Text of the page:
No Offense

 

          But I can’t stand white people

          She fires the phrase

          across the small classroom

          body cocked behind the desk

          prepared for anger, or pain,

          whatever comes.

          She searches for something sharp:

          for teeth to clench, for the sturdy

          setting of jaw, the splendor of anger

          as it molds a face,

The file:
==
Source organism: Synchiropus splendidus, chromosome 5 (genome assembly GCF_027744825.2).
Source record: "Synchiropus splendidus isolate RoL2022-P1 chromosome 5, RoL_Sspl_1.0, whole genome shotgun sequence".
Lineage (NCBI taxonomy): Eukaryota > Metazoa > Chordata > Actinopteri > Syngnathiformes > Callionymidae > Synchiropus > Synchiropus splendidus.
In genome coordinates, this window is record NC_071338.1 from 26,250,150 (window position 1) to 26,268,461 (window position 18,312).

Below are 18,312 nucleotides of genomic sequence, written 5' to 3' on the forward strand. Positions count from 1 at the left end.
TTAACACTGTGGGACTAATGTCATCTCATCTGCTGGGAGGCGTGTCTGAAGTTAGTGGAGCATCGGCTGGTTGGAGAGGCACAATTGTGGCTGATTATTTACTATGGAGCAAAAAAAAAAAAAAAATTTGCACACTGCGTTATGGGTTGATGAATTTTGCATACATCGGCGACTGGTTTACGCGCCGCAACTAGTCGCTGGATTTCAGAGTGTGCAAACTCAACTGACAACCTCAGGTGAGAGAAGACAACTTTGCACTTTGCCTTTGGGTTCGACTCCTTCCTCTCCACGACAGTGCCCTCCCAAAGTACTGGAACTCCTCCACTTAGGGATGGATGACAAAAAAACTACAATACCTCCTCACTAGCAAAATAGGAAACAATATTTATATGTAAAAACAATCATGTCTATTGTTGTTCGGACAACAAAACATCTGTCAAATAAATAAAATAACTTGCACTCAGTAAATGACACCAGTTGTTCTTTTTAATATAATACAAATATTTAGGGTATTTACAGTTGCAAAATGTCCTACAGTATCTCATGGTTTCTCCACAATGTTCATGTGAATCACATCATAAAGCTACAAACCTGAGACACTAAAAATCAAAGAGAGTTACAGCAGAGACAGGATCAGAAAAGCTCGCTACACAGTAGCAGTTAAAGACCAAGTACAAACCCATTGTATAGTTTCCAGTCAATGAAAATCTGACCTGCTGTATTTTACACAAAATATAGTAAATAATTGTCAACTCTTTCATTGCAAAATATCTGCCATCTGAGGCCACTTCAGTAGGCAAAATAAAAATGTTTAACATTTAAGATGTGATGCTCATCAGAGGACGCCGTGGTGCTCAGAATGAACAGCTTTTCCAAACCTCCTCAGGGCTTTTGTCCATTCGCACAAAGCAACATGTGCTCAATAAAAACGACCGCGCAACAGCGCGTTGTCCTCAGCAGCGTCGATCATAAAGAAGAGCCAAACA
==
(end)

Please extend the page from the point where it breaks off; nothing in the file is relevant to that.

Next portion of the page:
sets it taut against bone.

          But she’ll take the slide of skin

          into suffering or fear,

          the slacking of a smile

          eyes that tumble toward the tile.                       

          Behind the podium I struggle,

          work to give her nothing she can

          call victory but my belly.

          That betrayer, hardens

          seconds too late to diminish the blow.

          I cling frantically to façade, reply

          none taken. 

 

    

                                                                                                   Bridget Dixon